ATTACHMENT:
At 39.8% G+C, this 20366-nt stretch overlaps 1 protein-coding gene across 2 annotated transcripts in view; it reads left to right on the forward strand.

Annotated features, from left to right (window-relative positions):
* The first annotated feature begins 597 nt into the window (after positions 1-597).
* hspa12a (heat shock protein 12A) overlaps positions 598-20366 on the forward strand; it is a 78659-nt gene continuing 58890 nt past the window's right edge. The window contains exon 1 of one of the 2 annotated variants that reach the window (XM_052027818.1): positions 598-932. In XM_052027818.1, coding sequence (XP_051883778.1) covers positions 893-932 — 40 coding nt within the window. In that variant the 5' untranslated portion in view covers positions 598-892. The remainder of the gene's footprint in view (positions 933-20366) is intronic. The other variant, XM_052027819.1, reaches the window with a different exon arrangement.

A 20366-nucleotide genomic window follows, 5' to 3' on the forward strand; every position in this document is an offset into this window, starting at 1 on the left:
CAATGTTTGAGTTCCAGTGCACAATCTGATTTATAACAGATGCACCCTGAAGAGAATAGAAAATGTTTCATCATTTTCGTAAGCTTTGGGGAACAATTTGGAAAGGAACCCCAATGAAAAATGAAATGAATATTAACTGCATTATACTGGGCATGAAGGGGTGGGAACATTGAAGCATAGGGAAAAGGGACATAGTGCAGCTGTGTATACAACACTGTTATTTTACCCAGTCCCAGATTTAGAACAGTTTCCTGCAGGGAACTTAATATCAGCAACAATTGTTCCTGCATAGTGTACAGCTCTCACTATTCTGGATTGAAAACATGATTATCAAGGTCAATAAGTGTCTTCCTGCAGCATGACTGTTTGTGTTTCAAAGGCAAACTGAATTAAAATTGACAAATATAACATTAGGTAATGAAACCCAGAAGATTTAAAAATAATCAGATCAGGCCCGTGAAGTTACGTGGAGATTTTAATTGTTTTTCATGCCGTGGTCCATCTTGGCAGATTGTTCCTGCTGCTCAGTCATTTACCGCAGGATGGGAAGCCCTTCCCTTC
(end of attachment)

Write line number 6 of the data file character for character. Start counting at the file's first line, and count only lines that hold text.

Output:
CAATGTTTGAGTTCCAGTGCACAATCTGATTTATAACAGATGCACCCTGAAGAGAATAGAAAATGTTTCATCATTTTCGTAAGCTTTGGGGAACAATTTGGAAAGGAACCCCAATGAAAAATGAAATGAATATTAACTGCATTATACTGGGCATGAAGGGGTGGGAACATTGAAGCATAGGGAAAAGGGACATAGTGCAGCTGTGTATACAACACTGTTATTTTACCCAGTCCCAGATTTAGAACAGTTTCCTGCAGGGAACTTAATATCAGCAACAATTGTTCCTGCATAGTGTACAGCTCTCACTATTCTGGATTGAAAACATGATTATCAAGGTCAATAAGTGTCTTCCTGCAGCATGACTGTTTGTGTTTCAAAGGCAAACTGAATTAAAATTGACAAATATAACATTAGGTAATGAAACCCAGAAGATTTAAAAATAATCAGATCAGGCCCGTGAAGTTACGTGGAGATTTTAATTGTTTTTCATGCCGTGGTCCATCTTGGCAGATTGTTCCTGCTGCTCAGTCATTTACCGCAGGATGGGAAGCCCTTCCCTTC